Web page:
Wednesday, April 5, 2017

Donald Trump Is Losing Power

Donald Trump is a well-seasoned practitioner of the photo opportunity. He has built a valuable worldwide brand by mastering the urges and vagaries of modern media. And, while he may not have much experience or knowledge of government, he has applied his media talent with a vengeance to the presidency. From the transition parade into Trump Tower, to use of the “Winter White House,” to the endless signing ceremonies around the Resolute Desk, to the early start of 2020 campaign, Trump has controlled news cycles and become the number one topic in the world.

President Donald Trump signs executive order
halting immigrants from some Muslim-majority countries
 from entering US.| Olivier Douliery-Pool/Getty Images
Usually non-stop coverage of a media savvy White House should accompany an uptick in approval ratings of the president’s job performance. But a host of polls, especially presidential approval, which has been collected since Harry Truman, show Trump’s record-low rating, starting at the inauguration, has slipped to even lower territory during Trump’s first ten weeks.

Historically, low approval ratings weigh a president down and damage his agenda. They drain legislative support, can undermine investor and consumer confidence and, of course, hurt a party’s candidate’s recruitment and fundraising. If ratings in the low 40 percent level continue, it will start a panic in the Republican Party later in 2017 over the possible loss of the House in 2018.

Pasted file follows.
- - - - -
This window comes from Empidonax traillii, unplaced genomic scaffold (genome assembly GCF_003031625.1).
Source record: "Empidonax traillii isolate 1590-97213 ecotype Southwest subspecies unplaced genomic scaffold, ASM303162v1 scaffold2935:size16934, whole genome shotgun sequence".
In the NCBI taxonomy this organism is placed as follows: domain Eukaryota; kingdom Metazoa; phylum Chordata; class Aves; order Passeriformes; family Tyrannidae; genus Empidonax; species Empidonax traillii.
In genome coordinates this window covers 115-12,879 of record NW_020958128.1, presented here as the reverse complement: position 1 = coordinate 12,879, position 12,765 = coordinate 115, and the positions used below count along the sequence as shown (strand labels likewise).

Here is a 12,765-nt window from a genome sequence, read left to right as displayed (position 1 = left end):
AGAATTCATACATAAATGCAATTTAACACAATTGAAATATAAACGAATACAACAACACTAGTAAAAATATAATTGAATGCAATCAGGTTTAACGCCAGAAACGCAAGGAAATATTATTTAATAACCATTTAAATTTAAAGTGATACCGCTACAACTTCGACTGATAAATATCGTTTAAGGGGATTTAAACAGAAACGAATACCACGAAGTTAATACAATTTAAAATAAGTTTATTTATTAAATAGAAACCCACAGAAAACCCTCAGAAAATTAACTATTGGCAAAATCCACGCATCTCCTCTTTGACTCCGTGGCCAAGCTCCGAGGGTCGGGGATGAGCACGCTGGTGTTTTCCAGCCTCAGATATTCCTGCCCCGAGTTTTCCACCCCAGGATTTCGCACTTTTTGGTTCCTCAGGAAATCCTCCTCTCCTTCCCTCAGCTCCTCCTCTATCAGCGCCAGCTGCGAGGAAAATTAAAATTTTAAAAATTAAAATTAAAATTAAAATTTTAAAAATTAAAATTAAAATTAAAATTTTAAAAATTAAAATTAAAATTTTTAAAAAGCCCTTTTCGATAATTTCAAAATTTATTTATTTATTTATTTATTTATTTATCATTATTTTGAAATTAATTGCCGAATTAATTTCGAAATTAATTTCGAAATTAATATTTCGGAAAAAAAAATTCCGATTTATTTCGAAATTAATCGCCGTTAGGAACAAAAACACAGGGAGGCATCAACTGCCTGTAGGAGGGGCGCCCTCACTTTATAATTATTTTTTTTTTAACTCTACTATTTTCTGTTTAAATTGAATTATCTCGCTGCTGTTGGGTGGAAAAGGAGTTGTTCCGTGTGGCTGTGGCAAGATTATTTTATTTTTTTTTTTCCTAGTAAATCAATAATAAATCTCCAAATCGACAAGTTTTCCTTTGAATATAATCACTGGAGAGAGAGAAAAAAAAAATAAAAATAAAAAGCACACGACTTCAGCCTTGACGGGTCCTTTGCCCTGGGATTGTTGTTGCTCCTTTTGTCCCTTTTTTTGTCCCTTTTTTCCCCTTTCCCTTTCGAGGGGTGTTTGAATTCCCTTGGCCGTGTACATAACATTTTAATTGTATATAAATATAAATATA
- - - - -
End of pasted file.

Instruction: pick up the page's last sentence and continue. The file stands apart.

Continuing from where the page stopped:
The President’s biggest problem is that the media strategy can’t replace the failure to accomplish some of the most high-profile goals. The current book-ends are the travel ban roll-out on February 27 and the Obamacare defeat on March 24. The two failures, combined with his Twitter posts, press altercations and fights with his own party, reinforce the impression of an administration not in control.

Importantly, the Peggy Noonan problem is a recurring drag on his approval. The country’s moderate to conservative establishment, including independents, supports many of Trump’s policies, but struggle with his style and tone.
“Near the end of the campaign I wrote a column called ‘Imagine a Sane Donald Trump,’ lamenting that I believed he was crazy, and too bad. Too bad because his broad policy assertions, or impulses, suggested he understood that 2008 and the years just after (the crash and the weak recovery) had changed everything in America, and that the country was going to choose, in coming decades, one of two paths – a moderate populism or socialism – and that the former was vastly to be preferred.”
Trump’s performance reinforces these doubts about his fitness for office however it’s labeled: temperament, judgment and character.

As of April 4, Trump’s approval rating is 40 percent and disapproval 53 percent in the RealClearPolitics average. Because it is a rolling average, Trump’s numbers are better than some recent polls that give him 35 percent (Quinnipiac) and 39 percent (Gallup).

The Buzz: Trump starts at record low
Gallup: Trump’s approval rating unusually low, unusually early
FiveThirtyEight: Trump is beating previous presidents at being unpopular

No comments: